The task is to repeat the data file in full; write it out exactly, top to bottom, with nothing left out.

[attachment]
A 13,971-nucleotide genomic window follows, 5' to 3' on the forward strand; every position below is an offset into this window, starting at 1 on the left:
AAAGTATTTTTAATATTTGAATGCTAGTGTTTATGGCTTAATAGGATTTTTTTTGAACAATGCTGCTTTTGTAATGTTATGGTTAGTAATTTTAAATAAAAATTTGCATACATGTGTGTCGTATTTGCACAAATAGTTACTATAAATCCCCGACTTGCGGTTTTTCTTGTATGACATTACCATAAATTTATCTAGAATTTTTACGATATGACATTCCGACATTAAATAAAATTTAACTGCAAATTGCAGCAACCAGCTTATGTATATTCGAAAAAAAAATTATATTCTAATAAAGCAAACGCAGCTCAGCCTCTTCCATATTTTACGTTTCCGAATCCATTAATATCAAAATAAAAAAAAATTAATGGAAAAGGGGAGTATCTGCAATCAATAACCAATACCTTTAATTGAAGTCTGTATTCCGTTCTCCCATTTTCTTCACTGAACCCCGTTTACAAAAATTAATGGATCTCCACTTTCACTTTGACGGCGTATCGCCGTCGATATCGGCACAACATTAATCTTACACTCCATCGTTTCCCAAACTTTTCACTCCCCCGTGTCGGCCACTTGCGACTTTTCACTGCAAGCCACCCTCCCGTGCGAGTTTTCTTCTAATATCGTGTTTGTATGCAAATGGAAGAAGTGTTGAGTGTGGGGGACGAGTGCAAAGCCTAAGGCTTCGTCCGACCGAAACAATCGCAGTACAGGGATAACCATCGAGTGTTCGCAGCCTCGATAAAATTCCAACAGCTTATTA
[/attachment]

A 13,971-nucleotide genomic window follows, 5' to 3' on the forward strand; every position below is an offset into this window, starting at 1 on the left:
AAAGTATTTTTAATATTTGAATGCTAGTGTTTATGGCTTAATAGGATTTTTTTTGAACAATGCTGCTTTTGTAATGTTATGGTTAGTAATTTTAAATAAAAATTTGCATACATGTGTGTCGTATTTGCACAAATAGTTACTATAAATCCCCGACTTGCGGTTTTTCTTGTATGACATTACCATAAATTTATCTAGAATTTTTACGATATGACATTCCGACATTAAATAAAATTTAACTGCAAATTGCAGCAACCAGCTTATGTATATTCGAAAAAAAAATTATATTCTAATAAAGCAAACGCAGCTCAGCCTCTTCCATATTTTACGTTTCCGAATCCATTAATATCAAAATAAAAAAAAATTAATGGAAAAGGGGAGTATCTGCAATCAATAACCAATACCTTTAATTGAAGTCTGTATTCCGTTCTCCCATTTTCTTCACTGAACCCCGTTTACAAAAATTAATGGATCTCCACTTTCACTTTGACGGCGTATCGCCGTCGATATCGGCACAACATTAATCTTACACTCCATCGTTTCCCAAACTTTTCACTCCCCCGTGTCGGCCACTTGCGACTTTTCACTGCAAGCCACCCTCCCGTGCGAGTTTTCTTCTAATATCGTGTTTGTATGCAAATGGAAGAAGTGTTGAGTGTGGGGGACGAGTGCAAAGCCTAAGGCTTCGTCCGACCGAAACAATCGCAGTACAGGGATAACCATCGAGTGTTCGCAGCCTCGATAAAATTCCAACAGCTTATTA